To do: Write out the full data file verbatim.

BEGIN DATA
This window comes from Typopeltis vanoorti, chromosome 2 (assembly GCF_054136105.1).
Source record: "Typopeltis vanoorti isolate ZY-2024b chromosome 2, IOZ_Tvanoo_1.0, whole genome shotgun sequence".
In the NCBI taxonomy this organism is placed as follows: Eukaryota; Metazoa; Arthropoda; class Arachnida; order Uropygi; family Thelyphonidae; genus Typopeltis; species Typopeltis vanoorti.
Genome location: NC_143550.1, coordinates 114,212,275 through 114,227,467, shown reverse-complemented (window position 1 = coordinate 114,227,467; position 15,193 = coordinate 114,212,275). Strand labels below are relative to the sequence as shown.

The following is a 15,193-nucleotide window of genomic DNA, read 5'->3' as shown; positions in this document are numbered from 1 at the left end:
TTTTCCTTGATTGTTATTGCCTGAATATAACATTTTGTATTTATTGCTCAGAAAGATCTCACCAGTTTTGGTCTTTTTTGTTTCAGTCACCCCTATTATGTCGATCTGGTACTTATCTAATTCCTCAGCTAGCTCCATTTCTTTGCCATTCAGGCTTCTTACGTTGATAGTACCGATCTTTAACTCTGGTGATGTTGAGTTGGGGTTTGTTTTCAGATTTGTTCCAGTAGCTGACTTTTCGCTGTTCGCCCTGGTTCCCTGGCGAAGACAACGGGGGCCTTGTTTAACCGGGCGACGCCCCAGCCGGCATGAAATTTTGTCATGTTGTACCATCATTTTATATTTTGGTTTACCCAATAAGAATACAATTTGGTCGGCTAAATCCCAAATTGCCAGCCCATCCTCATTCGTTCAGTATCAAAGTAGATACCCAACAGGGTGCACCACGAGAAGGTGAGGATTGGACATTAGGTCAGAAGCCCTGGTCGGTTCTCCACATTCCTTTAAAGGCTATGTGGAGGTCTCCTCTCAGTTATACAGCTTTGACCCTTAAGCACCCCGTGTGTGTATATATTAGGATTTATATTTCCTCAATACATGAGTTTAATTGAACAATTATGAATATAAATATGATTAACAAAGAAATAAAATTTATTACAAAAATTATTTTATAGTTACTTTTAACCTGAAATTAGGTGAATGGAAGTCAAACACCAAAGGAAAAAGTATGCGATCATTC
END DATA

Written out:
This window comes from Typopeltis vanoorti, chromosome 2 (assembly GCF_054136105.1).
Source record: "Typopeltis vanoorti isolate ZY-2024b chromosome 2, IOZ_Tvanoo_1.0, whole genome shotgun sequence".
In the NCBI taxonomy this organism is placed as follows: Eukaryota; Metazoa; Arthropoda; class Arachnida; order Uropygi; family Thelyphonidae; genus Typopeltis; species Typopeltis vanoorti.
Genome location: NC_143550.1, coordinates 114,212,275 through 114,227,467, shown reverse-complemented (window position 1 = coordinate 114,227,467; position 15,193 = coordinate 114,212,275). Strand labels below are relative to the sequence as shown.

The following is a 15,193-nucleotide window of genomic DNA, read 5'->3' as shown; positions in this document are numbered from 1 at the left end:
TTTTCCTTGATTGTTATTGCCTGAATATAACATTTTGTATTTATTGCTCAGAAAGATCTCACCAGTTTTGGTCTTTTTTGTTTCAGTCACCCCTATTATGTCGATCTGGTACTTATCTAATTCCTCAGCTAGCTCCATTTCTTTGCCATTCAGGCTTCTTACGTTGATAGTACCGATCTTTAACTCTGGTGATGTTGAGTTGGGGTTTGTTTTCAGATTTGTTCCAGTAGCTGACTTTTCGCTGTTCGCCCTGGTTCCCTGGCGAAGACAACGGGGGCCTTGTTTAACCGGGCGACGCCCCAGCCGGCATGAAATTTTGTCATGTTGTACCATCATTTTATATTTTGGTTTACCCAATAAGAATACAATTTGGTCGGCTAAATCCCAAATTGCCAGCCCATCCTCATTCGTTCAGTATCAAAGTAGATACCCAACAGGGTGCACCACGAGAAGGTGAGGATTGGACATTAGGTCAGAAGCCCTGGTCGGTTCTCCACATTCCTTTAAAGGCTATGTGGAGGTCTCCTCTCAGTTATACAGCTTTGACCCTTAAGCACCCCGTGTGTGTATATATTAGGATTTATATTTCCTCAATACATGAGTTTAATTGAACAATTATGAATATAAATATGATTAACAAAGAAATAAAATTTATTACAAAAATTATTTTATAGTTACTTTTAACCTGAAATTAGGTGAATGGAAGTCAAACACCAAAGGAAAAAGTATGCGATCATTC